The chance of someone being killed by space junk falling from the sky may seem ridiculously tiny. After all, nobody has yet died from such an accident, though there have been instances of injury and damage to property. But given that we are launching an increasing number of satellites, rockets, and probes into space, do we need to start taking the risk more seriously? A new study, published in Nature Astronomy, has estimated the chance of causalities from falling rocket parts over the next ten years.
Every minute of every day, debris rains down on us from space – a hazard we are almost completely unaware of.
The microscopic particles from asteroids and comets patter down through the atmosphere to settle unnoticed on the Earth’s surface – adding up to around 40,000 tonnes of dust each year.
While this is not a problem for us, such debris can damage to spacecraft – as was recently reported for the James Webb space telescope.
Occasionally, a larger sample arrives as a meteorite, and maybe once every 100 years or so, a body tens of metres across manages to drive through the atmosphere to excavate a crater.
And – fortunately very rarely – kilometre-sized objects can make it to the surface, causing death and destruction – as shown by the lack of dinosaurs roaming the Earth today.
These are examples of natural space debris, the uncontrolled arrival of which is unpredictable and spread more or less evenly across the globe.
The new study, however, investigated the uncontrolled arrival of artificial space debris, such as spent rocket stages, associated with rocket launches and satellites. Using mathematical modelling of the inclinations and orbits of rocket parts in space and population density below them, as well as 30 years’ worth of past satellite data, the authors estimated where rocket debris and other pieces of space junk land when they fall back to Earth.
They found that there is a small, but significant, risk of parts re-entering in the coming decade.
But this is more likely to happen over southern latitudes than northern ones. In fact, the study estimated that rocket bodies are approximately three times more likely to land at the latitudes of Jakarta in Indonesia, Dhaka in Bangladesh or Lagos in Nigeria than those of New York in the US, Beijing in China or Moscow in Russia.
The authors also calculated a “casualty expectation” — the risk to human life — over the next decade as a result of uncontrolled rocket re-entries. Assuming that each re-entry spreads lethal debris over an area of ten square metres, they found that there is a 10 per cent chance of one or more casualties over the next decade, on average.
To date, the potential for debris from satellites and rockets to cause harm at the Earth’s surface (or in the atmosphere to air traffic) has been regarded as negligible. Most studies of such space debris have focused on the risk generated in orbit by defunct satellites which might obstruct the safe operation of functioning satellites. Unused fuel and batteries also lead to explosions in orbit which generate additional waste.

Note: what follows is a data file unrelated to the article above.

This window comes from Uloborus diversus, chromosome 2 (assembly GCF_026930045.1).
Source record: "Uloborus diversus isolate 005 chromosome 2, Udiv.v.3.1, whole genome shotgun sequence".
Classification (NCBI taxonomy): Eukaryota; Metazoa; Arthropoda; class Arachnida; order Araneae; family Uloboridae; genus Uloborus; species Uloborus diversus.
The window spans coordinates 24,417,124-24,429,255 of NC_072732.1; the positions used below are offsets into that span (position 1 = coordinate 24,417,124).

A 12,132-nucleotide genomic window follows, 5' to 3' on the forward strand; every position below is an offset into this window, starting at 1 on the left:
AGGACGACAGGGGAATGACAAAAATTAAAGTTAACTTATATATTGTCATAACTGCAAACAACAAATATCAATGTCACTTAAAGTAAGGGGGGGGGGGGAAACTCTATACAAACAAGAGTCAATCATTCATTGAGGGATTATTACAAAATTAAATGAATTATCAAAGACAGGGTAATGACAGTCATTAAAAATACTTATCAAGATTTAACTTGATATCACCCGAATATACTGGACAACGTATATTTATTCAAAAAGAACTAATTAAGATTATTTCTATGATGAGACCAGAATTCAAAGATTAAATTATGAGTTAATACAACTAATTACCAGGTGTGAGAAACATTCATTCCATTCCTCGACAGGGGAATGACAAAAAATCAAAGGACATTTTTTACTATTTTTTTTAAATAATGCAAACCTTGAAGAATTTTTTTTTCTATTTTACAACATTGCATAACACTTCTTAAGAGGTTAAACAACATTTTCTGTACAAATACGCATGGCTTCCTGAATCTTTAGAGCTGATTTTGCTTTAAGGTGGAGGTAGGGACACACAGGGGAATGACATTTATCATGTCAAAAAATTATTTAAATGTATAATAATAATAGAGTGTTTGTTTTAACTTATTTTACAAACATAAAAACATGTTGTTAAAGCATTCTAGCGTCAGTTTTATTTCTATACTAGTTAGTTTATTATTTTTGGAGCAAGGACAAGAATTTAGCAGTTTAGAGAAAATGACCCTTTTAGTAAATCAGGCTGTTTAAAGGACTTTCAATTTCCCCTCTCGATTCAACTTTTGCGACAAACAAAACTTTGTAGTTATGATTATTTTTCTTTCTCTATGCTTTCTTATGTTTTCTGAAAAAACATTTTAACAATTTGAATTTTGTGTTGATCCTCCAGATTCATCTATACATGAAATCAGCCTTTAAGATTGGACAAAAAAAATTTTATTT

But as the number of entries into the rocket launch business increases – and moves from government to private enterprise – it is highly likely that the number of accidents, both in space and on Earth, such as that which followed the launch of the Chinese Long March 5b, will also increase. The new study warns that the 10 per cent figure is therefore a conservative estimate.
There are a range of technologies that make it entirely possible to control the re-entry of debris, but they are expensive to implement.
For example, spacecraft can be “passivated”, whereby unused energy (such as fuel or batteries) is expended rather than stored once the lifetime of the spacecraft has ended.
The choice of orbit for a satellite can also reduce the chance of producing debris. A defunct satellite can be programmed to move into low Earth orbit, where it will burn up.
There are also attempts to launch re-usable rockets which, for example, SpaceX has demonstrated and Blue Origin is developing. These create a lot less debris, though there will be some from paint and metal shavings, as they return to Earth in a controlled way.
Many agencies do take the risks seriously. The European Space Agency is planning a mission to attempt the capture and removal of space debris with a four-armed robot. The UN, through its Office of Outer Space Affairs, issued a set of Space Debris Mitigation Guidelines in 2010, which was reinforced in 2018.
However, as the authors behind the new study point out, these are guidelines, not international law, and do not give specifics as to how mitigation activities should be implemented or controlled.
The study argues that advancing technologies and more thoughtful mission design would reduce the rate of uncontrolled re-entry of spacecraft debris, decreasing the hazard risk across the globe. It states that “uncontrolled rocket body reentries constitute a collective action problem; solutions exist, but every launching state must adopt them.” A requirement for governments to act together is not unprecedented, as shown by the agreement to ban ozone layer-destroying chlorofluorcarbon chemicals. But, rather sadly, this kind of action usually requires a major event with significant consequences for the northern hemisphere before action is taken. And changes to international protocols and conventions take time.
In five years, it will be 70 years since the launch of the first satellite into space. It would be a fitting celebration of that event if it could be marked by a strengthened and mandatory international treaty on space debris, ratified by all UN states. Ultimately, all nations would benefit from such an agreement.
Mathematical Model to Determine if Astronauts Can Safely Land on Mars Developed by Researchers
After conducting successful Mars missions and sending rovers to explore the Red Planet, scientists are investigating the possibility of a human landing on Mars. A team of space medicine experts has proposed a mathematical model that could be used to predict if an astronaut can safely reach Mars and carry out missions after stepping on the planet’s surface. The experts tried to examine if the human body can tolerate the gravitational force of Mars without fainting or experiencing a medical emergency. They have simulated the impact of prolonged exposure to zero gravity on the cardiovascular system through the model.